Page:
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Column Marianne Loof | Big data

20 November 2015

2obouw marianne loof 151117 big data2

A city is, and continues to be, an amazing phenomenon. The new Amsterdam edition of the Bosatlas, a prestigious Dutch series of atlases, beautifully visualizes the elements of this phenomenon in 270 pages of maps, images, and statistics. It manages to capture the essence of what it is that defines the city of Amsterdam. It covers the well-known themes such as tourism, transport, residents, museums, events, sanitation, and sports facilities. The thinking, however, follows the unusual and unexpected topics. Data on pop-festivals, how many books are lent from libraries, the increase in number of cemeteries and crematoriums; the atlas includes it all.

New hotspots, shopping streets, and nightlife venues; all are meticulously documented for an ever-changing and ever-growing city. The growth of Schiphol Airport for example is pretty confronting: an increase from 5 million departing travellers in 1970 to the current 55 million. Also included are more abstract themes, such as the tiers of the city council and the organisation of municipal services, all depicted in a clear and transparent way. Always been curious about the trajectory of the high-voltage grid or the mechanism of water-purification? Always wondered about cargo traffic in the harbour or where you can find most coffee shops? Every page of the atlas is a frozen image of the city in drawings and diagrams. It shows that the city is in fact a dynamic organism: full of life even in the tiniest cell.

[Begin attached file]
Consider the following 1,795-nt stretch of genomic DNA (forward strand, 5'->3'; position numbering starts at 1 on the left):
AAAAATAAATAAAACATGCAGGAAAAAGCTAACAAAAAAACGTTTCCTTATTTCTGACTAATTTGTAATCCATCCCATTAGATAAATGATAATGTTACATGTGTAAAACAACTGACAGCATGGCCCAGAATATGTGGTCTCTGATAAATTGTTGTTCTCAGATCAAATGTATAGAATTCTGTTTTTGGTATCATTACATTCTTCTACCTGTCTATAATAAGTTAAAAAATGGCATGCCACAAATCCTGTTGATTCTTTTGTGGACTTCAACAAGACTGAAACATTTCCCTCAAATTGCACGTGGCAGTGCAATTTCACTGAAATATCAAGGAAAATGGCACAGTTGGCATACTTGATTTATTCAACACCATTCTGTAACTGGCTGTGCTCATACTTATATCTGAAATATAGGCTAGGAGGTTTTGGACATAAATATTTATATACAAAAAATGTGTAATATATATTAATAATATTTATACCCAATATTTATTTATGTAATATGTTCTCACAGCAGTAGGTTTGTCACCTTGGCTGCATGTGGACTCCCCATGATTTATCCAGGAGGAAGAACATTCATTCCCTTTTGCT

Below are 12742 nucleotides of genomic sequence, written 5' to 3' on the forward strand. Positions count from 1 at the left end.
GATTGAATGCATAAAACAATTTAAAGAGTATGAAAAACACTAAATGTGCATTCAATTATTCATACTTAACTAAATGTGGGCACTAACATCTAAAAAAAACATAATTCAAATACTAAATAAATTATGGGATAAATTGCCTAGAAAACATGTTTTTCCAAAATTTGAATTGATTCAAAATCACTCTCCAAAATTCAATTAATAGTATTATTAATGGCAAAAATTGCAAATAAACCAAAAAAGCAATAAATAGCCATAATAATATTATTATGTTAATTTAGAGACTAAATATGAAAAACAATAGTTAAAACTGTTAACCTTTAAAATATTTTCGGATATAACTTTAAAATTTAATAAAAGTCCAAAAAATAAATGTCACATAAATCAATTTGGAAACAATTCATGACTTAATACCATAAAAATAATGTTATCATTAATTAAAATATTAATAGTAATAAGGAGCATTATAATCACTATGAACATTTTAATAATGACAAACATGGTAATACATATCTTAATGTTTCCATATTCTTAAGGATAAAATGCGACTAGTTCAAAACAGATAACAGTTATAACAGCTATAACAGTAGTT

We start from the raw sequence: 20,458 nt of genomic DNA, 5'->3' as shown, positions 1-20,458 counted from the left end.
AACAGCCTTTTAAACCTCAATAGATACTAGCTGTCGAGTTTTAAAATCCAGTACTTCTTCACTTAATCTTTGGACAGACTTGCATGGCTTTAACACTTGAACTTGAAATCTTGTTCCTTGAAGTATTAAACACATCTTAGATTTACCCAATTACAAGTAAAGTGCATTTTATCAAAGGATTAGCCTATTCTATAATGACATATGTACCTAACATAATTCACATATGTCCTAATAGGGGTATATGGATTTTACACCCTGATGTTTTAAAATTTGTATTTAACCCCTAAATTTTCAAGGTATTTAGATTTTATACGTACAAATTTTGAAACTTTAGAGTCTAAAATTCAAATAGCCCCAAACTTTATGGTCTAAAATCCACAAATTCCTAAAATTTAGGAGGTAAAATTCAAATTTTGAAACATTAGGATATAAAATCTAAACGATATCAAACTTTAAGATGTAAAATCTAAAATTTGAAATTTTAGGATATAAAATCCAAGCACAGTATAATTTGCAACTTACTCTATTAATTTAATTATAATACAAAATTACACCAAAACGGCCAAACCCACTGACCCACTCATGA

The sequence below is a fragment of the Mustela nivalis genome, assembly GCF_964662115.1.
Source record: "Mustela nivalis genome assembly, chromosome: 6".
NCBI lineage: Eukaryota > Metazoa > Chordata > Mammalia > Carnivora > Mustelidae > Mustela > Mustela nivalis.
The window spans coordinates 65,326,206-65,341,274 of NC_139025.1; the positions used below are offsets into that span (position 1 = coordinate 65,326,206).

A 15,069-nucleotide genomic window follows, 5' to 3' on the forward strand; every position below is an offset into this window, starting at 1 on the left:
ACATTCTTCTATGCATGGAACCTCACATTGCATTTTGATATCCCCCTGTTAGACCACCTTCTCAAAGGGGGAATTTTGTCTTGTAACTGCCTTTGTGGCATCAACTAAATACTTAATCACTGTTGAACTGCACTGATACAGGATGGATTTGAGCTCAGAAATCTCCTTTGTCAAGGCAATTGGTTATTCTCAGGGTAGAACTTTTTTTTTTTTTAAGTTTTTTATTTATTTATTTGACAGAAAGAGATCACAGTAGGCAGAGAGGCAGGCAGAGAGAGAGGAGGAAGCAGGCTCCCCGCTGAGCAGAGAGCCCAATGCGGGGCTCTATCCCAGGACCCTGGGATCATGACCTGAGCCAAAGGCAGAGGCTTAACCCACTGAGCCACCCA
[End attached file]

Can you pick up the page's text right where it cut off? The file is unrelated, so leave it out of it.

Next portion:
The strength of the Bostatlas is the apparent simple representation of such complex information, which, in this era of Big Data, is almost an art form in itself.

November 2015,